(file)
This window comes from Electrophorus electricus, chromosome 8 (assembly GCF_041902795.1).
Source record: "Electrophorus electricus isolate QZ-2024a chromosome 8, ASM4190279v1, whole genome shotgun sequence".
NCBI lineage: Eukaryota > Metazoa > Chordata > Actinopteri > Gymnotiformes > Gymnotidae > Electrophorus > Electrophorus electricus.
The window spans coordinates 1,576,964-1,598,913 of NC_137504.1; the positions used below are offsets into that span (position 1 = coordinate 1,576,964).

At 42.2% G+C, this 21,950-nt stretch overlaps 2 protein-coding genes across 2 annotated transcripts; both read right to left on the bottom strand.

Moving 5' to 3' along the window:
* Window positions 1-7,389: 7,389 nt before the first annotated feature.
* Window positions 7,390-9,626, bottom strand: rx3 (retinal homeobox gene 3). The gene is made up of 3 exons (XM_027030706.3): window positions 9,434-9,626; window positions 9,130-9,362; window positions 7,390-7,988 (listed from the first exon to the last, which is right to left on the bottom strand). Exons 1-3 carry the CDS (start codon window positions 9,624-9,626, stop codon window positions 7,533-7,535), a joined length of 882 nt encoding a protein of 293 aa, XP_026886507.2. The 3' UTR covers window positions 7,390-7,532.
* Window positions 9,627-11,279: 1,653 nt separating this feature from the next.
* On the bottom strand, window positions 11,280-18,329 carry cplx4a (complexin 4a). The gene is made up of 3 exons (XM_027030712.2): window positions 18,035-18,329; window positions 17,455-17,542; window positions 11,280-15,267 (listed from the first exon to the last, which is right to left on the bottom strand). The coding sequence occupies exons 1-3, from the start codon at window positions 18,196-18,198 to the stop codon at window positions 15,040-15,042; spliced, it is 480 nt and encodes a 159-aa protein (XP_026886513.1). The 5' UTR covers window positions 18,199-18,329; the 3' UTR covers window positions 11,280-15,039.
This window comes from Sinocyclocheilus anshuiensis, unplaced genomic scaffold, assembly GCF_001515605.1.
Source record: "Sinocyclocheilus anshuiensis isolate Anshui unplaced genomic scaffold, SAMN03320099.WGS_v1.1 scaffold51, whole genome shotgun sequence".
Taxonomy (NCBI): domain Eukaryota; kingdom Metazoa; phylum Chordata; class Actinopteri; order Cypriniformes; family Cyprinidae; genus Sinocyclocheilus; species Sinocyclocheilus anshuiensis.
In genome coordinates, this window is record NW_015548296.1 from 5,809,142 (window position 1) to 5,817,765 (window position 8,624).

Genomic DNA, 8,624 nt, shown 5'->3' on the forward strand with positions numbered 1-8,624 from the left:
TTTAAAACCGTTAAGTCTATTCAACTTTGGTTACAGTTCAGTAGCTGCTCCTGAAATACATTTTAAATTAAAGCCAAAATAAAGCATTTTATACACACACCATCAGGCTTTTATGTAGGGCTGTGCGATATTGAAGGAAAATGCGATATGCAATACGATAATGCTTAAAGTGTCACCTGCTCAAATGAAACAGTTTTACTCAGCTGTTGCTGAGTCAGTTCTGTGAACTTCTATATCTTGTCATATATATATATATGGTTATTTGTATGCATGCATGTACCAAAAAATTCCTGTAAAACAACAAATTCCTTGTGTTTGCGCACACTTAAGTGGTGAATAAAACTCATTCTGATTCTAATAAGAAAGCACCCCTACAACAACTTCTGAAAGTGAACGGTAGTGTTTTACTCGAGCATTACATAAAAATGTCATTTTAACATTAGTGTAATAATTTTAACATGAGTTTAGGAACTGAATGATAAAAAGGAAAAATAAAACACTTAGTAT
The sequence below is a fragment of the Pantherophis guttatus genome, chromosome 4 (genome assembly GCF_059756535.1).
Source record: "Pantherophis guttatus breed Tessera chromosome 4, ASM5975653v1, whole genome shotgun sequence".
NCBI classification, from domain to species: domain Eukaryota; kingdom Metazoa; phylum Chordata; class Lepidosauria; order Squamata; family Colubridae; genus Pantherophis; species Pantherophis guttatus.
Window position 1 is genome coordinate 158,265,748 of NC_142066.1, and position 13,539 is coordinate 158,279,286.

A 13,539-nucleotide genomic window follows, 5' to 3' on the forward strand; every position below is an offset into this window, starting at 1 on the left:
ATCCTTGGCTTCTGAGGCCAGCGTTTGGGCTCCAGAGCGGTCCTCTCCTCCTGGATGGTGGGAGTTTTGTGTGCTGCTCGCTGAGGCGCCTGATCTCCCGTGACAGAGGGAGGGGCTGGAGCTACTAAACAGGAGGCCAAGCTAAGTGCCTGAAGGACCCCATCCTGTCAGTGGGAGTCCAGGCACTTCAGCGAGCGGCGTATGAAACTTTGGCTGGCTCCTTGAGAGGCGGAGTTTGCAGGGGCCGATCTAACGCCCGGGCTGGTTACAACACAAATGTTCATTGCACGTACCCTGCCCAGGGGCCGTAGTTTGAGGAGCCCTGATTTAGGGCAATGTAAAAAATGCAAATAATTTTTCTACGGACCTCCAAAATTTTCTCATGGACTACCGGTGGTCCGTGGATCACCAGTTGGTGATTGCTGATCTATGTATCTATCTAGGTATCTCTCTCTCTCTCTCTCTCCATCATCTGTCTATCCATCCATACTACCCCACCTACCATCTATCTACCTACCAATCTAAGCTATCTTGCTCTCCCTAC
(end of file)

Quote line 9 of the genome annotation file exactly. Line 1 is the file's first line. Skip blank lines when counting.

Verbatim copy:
* Window positions 9,627-11,279: 1,653 nt separating this feature from the next.